Frozen Mina Sauk Falls
We’ve had several weeks of good, cold weather here in the Lower Midwest, with daily highs from about 5 to 25. Fortunately, it looked as if the weather was going to break this past weekend, with highs in the 40s and overnight lows in the 20s. The time was ripe for us to make our assault on Taum Sauk Mountain, the Rooftop of Missouri at 1772 feet.
We arrived at Base Camp, also known as the Taum Sauk Mountain State Park parking lot, without needing to engage the four-wheel-drive option on our vehicle. We checked weather conditions, which seemed to be in the mid 40s, with clear skies. Avy danger was non-existent. We were glad to have waited for the break in the weather instead of attempting this assault earlier in the season.
After stowing our means of transport, we began our ascent. We made sure to remember where we had parked.
The Via Concreta
The standard route progresses 0.1 miles (0.16 km) through a deciduous forest. Because there were no leaves on the trees in winter, visibility conditions were excellent. The slope was quite moderate, and could be attempted backwards in roller blades.
Though Base Camp was unstaffed in winter, navigational aids such as trail signs, maps, and informational brochures were available outside the pit toilets.
It took us a few minutes to reach the summit.
A Dimensional Flux?
Trail Sign on Via Concreta
After the successful ascent, we were still feeling rested and did not need to take advantage of the two park benches supplied by the state of the Missouri near the summit. We decided to continue on to Missouri’s highest waterfall, Mina Sauk Falls, which lie on the slopes of Taum Sauk Mountain.
The slopes of Taum Sauk Mountain seem to exist in a strange part of the space-time continuum. Just below the summit is a trail junction with two trails, both of which claim to go to Mina Sauk Falls. What makes the junction most curious, however, is that there are two signs giving different information about distances. According to the sign on the left, Mina Sauk Falls are 1.2 miles from the junction, while the sign on the right claims that they are 1.4 miles from the junction.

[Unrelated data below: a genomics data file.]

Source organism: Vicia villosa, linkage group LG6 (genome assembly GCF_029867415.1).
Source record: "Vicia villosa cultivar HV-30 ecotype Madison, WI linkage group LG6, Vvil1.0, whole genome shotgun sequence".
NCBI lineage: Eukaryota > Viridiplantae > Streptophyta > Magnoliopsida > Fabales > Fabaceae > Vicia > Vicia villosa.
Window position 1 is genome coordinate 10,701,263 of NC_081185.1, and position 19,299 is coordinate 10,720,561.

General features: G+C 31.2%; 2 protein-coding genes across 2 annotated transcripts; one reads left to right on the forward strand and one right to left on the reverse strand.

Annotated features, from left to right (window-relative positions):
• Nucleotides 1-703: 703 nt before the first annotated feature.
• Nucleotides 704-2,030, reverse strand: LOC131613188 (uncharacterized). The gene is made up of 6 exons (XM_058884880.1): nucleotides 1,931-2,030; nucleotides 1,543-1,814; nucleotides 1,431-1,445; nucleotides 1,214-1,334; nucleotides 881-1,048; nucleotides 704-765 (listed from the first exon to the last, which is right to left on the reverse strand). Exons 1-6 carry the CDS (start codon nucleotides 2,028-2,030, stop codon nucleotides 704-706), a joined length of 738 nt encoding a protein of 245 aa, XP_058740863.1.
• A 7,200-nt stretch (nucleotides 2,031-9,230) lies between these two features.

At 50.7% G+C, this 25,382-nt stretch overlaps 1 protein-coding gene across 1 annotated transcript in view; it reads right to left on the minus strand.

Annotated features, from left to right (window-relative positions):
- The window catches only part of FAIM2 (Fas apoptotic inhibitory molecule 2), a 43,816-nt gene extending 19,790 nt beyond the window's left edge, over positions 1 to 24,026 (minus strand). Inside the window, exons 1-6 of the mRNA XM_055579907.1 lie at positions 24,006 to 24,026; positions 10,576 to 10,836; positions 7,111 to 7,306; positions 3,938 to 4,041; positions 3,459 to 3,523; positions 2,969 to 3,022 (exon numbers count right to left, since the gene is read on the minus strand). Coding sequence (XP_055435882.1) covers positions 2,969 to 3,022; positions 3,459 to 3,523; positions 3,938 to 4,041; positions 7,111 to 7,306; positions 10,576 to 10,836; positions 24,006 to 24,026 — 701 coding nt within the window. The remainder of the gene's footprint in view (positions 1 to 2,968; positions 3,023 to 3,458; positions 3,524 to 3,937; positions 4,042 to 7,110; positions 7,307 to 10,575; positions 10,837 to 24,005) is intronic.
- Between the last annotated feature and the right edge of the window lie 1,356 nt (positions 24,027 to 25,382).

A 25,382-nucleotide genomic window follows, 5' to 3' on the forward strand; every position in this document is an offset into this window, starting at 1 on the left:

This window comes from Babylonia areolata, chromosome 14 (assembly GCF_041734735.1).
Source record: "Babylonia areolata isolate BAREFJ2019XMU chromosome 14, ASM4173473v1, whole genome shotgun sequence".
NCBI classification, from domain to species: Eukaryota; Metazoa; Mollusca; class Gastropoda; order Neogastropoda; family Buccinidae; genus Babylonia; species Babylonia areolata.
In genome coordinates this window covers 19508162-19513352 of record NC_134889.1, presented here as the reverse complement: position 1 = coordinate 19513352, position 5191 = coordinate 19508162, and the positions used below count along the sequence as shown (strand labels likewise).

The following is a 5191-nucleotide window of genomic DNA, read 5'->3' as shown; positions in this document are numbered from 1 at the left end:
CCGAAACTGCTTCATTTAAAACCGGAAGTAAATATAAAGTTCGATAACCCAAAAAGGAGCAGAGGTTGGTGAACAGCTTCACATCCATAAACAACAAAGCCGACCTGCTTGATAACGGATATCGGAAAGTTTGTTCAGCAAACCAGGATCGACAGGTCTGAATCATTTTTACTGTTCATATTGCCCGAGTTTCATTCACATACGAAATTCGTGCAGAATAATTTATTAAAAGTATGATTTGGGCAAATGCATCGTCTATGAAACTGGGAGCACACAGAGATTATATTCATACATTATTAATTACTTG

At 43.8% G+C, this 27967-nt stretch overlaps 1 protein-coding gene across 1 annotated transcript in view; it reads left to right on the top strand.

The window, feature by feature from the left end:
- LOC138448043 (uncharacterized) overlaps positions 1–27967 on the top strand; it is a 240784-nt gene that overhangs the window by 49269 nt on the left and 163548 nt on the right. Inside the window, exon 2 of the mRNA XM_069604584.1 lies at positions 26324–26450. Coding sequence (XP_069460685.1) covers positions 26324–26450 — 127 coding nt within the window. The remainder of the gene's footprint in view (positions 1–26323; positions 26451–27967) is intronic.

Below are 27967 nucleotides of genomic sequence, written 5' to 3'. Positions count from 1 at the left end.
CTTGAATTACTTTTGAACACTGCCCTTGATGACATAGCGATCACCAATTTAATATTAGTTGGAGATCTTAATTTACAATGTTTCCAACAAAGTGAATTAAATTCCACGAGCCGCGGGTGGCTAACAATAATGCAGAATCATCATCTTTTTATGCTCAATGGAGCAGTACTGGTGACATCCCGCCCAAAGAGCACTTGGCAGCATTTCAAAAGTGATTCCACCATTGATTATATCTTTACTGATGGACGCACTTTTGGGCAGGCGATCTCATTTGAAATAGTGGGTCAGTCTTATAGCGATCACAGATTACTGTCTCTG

Thus, it appears that Mina Sauk Falls are both 1.2 miles away and 1.4 miles away from the exact same point. I have not yet seen an explanation of this phenomenon in the scientific literature.
This dimensional flux may explain why Missouri State Parks labels the hike as “strenuous” and “moderately rugged.” Officials suggest that expeditions allow three hours for the 2.6 mile loop trail. Thanks to excellent acclimatization, we were able to complete it in a fraction of this time, with plenty of time for taking pictures.
Longer trails are available, as you can see from the attached sign. The signs warn that the 13-mile trail will take 10 hours, so be aware of the need for conditioning before attempting hikes in this area.
Missouri: better than you think!
Because the summit of Taum Sauk Mountain is the high point of a flat top, surrounded in trees, the views are lousy. However, the right-hand trail to Mina Sauk Falls takes you along the slopes of Taum Sauk Mountain, with views of Missouri’s deepest valley. It’s quite lovely, even in winter.
Though its high point ranks lower in degree of difficulty than those of some neighboring states, thanks to its location on public land, it is located in a pleasant area. The southern half of Missouri consists of rolling hills and the Ozarks, mostly forested, with a large number of state park and national forest units scattered across the landscape. You’ll never confuse it with Colorado, but you won’t confuse it with Illinois or Indiana, either.
How the degree of difficulty compares with Mount Sunflower....difficult to say.